We’ll continue trying to grow as effectively as possible. I want to make sure that we become a beacon for success at the coach, the client, and the owner level.

What role does technology play?

JC: The technology is coming — the platforms and tech stacks for marketing, fulfillment, operations, etc. So if you don’t utilize it, you’re going to be behind the curve and the franchises and other businesses that utilize them are going to eat you up.

Ultimately, there’s value in people understanding how to live better and longer and I don’t think that value ever goes away. So if I can create a service that helps you live longer and better, I have tremendous value in your life. 

What impact does streaming and on-demand fitness have?

JC: I think anything has potential to disrupt or help a company. As it relates to OPEX, I think it will help because many of our clients are the people who are taking the next step in fitness. So, if we could have a 100 million more people a year start fitness, that’s a beautiful thing. 

The interactive and the streaming services are going to grow like wildfire and there will be serious success in that field, but I also know there’s an energy when you’re live that you cannot reproduce digitally. There’s a large chunk of people in this world who want to experience face-to-face energy, and so I think we can really do something effectively for them in the coaching space.

What are some keys to success in the industry?

JC: You have to have a passion about the concept you’re exploring. There’s a ton of power and inspiration in loving the concept you’re pursuing. 

Another thing is, you just have to work your ass off. In the fitness industry, people just think that it’s cherry picking and that’s just not the case. You’ve got to grind to succeed in this industry, it’s not set up for low-level trainers to win.

You also have to be open minded to how fast this industry is changing. 

If you were to start something new right now, what would it be?

JC: I think it depends on the type of person you are.

If you’re somebody who is entrepreneurial and likes risk, then I think you have to go into the digital space, because the growth potential is absurd. If you can build it and truly have an insight in the fitness industry, there’s no faster time in history to get that insight to a market.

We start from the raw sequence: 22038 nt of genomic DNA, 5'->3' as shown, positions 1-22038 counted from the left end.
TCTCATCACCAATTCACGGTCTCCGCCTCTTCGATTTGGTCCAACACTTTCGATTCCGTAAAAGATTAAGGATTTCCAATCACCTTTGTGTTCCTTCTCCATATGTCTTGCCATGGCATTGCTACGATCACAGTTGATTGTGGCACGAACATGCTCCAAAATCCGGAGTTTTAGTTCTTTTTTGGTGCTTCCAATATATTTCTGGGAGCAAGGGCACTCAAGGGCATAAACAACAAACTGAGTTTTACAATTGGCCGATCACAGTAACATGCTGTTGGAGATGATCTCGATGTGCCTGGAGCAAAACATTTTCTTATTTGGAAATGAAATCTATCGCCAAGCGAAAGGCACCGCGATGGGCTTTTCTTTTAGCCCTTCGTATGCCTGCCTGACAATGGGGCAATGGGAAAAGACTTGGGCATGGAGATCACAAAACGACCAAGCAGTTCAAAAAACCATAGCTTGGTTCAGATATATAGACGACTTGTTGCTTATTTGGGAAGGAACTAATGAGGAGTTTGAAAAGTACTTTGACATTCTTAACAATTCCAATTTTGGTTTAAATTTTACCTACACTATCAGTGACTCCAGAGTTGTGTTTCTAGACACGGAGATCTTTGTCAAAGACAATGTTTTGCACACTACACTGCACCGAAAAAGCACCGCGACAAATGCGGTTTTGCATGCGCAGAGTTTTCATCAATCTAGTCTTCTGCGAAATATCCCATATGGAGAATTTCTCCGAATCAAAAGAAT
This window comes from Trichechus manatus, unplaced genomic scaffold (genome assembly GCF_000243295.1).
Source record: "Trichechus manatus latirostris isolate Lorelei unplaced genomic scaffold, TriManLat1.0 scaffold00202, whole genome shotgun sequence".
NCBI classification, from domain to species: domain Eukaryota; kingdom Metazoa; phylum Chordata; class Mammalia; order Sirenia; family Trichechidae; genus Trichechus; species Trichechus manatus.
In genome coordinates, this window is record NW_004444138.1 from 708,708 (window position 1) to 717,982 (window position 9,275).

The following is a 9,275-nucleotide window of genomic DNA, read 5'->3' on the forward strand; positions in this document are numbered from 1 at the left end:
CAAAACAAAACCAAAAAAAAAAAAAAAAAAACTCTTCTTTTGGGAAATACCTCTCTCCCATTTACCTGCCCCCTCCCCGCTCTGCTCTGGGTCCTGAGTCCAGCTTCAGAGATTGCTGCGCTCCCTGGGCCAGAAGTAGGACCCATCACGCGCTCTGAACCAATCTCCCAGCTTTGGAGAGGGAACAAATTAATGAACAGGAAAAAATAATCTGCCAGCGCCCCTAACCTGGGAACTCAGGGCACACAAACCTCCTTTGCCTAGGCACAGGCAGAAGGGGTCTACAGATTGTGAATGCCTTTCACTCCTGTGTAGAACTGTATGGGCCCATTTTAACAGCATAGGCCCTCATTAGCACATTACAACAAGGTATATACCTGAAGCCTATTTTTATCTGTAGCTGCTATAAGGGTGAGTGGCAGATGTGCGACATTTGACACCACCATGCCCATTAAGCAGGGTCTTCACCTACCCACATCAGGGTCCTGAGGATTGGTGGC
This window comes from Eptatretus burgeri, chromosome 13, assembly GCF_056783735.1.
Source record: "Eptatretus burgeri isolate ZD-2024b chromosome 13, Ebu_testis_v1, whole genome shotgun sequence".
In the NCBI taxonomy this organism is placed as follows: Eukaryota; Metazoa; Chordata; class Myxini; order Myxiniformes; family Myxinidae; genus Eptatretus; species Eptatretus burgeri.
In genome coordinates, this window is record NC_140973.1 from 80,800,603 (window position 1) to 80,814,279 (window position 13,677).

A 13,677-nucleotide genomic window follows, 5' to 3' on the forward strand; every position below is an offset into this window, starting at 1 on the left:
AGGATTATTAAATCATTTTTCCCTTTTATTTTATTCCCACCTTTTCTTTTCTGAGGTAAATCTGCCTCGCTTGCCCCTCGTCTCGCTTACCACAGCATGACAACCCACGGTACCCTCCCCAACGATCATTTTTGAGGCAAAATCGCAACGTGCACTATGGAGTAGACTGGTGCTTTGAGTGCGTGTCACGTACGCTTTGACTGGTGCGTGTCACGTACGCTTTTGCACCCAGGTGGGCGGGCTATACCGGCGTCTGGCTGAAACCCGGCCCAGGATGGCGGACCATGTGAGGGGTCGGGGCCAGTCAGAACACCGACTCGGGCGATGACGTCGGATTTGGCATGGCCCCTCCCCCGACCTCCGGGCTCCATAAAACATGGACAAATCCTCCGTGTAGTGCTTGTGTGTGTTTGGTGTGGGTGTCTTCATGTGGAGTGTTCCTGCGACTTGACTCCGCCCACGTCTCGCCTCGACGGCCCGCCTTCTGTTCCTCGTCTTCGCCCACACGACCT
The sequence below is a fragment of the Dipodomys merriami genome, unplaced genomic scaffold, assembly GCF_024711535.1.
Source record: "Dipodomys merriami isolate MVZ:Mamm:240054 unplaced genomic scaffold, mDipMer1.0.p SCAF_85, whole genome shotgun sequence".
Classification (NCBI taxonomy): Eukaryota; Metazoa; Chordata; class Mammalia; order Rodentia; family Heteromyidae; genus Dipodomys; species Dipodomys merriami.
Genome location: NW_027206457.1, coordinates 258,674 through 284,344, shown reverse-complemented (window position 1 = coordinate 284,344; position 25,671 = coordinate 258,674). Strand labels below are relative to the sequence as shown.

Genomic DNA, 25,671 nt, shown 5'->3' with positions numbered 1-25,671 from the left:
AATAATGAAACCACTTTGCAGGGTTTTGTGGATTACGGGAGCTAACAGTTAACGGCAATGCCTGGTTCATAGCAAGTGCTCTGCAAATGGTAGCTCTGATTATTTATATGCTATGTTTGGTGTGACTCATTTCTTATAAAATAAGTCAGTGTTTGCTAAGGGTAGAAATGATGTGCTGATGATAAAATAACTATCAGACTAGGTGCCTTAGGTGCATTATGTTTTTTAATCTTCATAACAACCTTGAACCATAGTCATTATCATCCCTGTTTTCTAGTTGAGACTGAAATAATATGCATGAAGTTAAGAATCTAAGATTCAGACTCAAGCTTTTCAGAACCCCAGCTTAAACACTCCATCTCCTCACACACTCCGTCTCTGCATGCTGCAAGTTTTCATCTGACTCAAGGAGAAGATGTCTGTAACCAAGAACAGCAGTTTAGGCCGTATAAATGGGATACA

If you’re less risky, I absolutely still think there’s potential in the in-person gym business. If you’re smart and savvy on the marketing side, you can fill a space with the power of in-person networks supported by digital. 

I love what I’m doing right now, but think I’d have a hell of a fun time building out something digital that still allowed coaches to work more effectively with clients.

**Note: Jim’s answers have been edited for brevity and cohesion. 

About Jim Crowell: 

Jim is a CEO, a business investigator, and a communication strategist in the fitness industry. His work ethic, experience and vision allow him to help fitness businesses in multiple verticals grow and protect their businesses at scale.

Over his 15 year career, Jim has successfully traded energy commodities at $750M hedge fund, he’s owned and sold 2 gyms with over 500 clients under his coaches’ tutelage, and he’s helped build and grow OPEX Fitness, Brand X, Big Dawgs Athlete and numerous other coaching companies within the chaos of the ever-changing fitness industry.

Along the way, he’s never stopped learning. Jim graduated Harvard’s Core Course with honors and then went on to earn his MBA from The University of North Carolina all while working full time with OPEX. He’s got a ferocious interest in understanding how systems works, and he couples that with his love of simple communication to support his team, gyms, coaches, and clients.